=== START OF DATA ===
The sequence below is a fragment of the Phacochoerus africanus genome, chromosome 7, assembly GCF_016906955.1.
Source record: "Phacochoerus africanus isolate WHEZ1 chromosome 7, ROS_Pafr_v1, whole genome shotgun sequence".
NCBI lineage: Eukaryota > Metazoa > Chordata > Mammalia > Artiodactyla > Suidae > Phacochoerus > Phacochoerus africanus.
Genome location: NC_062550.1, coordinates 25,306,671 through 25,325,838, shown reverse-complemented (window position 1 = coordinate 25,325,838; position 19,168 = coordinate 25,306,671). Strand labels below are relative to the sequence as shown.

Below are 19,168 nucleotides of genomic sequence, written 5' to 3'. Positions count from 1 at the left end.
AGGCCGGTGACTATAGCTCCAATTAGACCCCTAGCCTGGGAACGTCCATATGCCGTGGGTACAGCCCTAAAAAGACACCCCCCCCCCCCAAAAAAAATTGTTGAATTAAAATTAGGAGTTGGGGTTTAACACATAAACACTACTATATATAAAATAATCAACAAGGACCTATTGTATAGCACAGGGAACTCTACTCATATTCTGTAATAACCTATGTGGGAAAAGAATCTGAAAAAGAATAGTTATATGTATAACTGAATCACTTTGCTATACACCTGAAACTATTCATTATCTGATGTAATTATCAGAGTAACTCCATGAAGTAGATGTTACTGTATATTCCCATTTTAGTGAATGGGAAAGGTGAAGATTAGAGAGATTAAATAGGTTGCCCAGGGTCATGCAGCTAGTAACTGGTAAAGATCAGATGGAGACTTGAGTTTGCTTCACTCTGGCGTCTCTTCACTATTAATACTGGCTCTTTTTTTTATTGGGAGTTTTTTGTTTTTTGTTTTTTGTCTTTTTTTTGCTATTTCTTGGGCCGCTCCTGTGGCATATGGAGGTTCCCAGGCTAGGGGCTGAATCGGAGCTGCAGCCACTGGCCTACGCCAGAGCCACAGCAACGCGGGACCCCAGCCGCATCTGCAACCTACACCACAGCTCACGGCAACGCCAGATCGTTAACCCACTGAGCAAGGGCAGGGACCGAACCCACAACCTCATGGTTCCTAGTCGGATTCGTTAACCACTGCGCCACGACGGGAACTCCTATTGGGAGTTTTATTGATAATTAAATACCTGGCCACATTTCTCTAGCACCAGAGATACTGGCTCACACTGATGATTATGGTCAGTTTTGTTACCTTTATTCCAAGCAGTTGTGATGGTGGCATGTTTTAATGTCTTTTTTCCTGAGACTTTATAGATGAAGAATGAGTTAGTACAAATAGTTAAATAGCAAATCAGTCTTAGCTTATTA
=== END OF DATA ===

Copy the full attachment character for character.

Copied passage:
The sequence below is a fragment of the Phacochoerus africanus genome, chromosome 7, assembly GCF_016906955.1.
Source record: "Phacochoerus africanus isolate WHEZ1 chromosome 7, ROS_Pafr_v1, whole genome shotgun sequence".
NCBI lineage: Eukaryota > Metazoa > Chordata > Mammalia > Artiodactyla > Suidae > Phacochoerus > Phacochoerus africanus.
Genome location: NC_062550.1, coordinates 25,306,671 through 25,325,838, shown reverse-complemented (window position 1 = coordinate 25,325,838; position 19,168 = coordinate 25,306,671). Strand labels below are relative to the sequence as shown.

Below are 19,168 nucleotides of genomic sequence, written 5' to 3'. Positions count from 1 at the left end.
AGGCCGGTGACTATAGCTCCAATTAGACCCCTAGCCTGGGAACGTCCATATGCCGTGGGTACAGCCCTAAAAAGACACCCCCCCCCCCCAAAAAAAATTGTTGAATTAAAATTAGGAGTTGGGGTTTAACACATAAACACTACTATATATAAAATAATCAACAAGGACCTATTGTATAGCACAGGGAACTCTACTCATATTCTGTAATAACCTATGTGGGAAAAGAATCTGAAAAAGAATAGTTATATGTATAACTGAATCACTTTGCTATACACCTGAAACTATTCATTATCTGATGTAATTATCAGAGTAACTCCATGAAGTAGATGTTACTGTATATTCCCATTTTAGTGAATGGGAAAGGTGAAGATTAGAGAGATTAAATAGGTTGCCCAGGGTCATGCAGCTAGTAACTGGTAAAGATCAGATGGAGACTTGAGTTTGCTTCACTCTGGCGTCTCTTCACTATTAATACTGGCTCTTTTTTTTATTGGGAGTTTTTTGTTTTTTGTTTTTTGTCTTTTTTTTGCTATTTCTTGGGCCGCTCCTGTGGCATATGGAGGTTCCCAGGCTAGGGGCTGAATCGGAGCTGCAGCCACTGGCCTACGCCAGAGCCACAGCAACGCGGGACCCCAGCCGCATCTGCAACCTACACCACAGCTCACGGCAACGCCAGATCGTTAACCCACTGAGCAAGGGCAGGGACCGAACCCACAACCTCATGGTTCCTAGTCGGATTCGTTAACCACTGCGCCACGACGGGAACTCCTATTGGGAGTTTTATTGATAATTAAATACCTGGCCACATTTCTCTAGCACCAGAGATACTGGCTCACACTGATGATTATGGTCAGTTTTGTTACCTTTATTCCAAGCAGTTGTGATGGTGGCATGTTTTAATGTCTTTTTTCCTGAGACTTTATAGATGAAGAATGAGTTAGTACAAATAGTTAAATAGCAAATCAGTCTTAGCTTATTA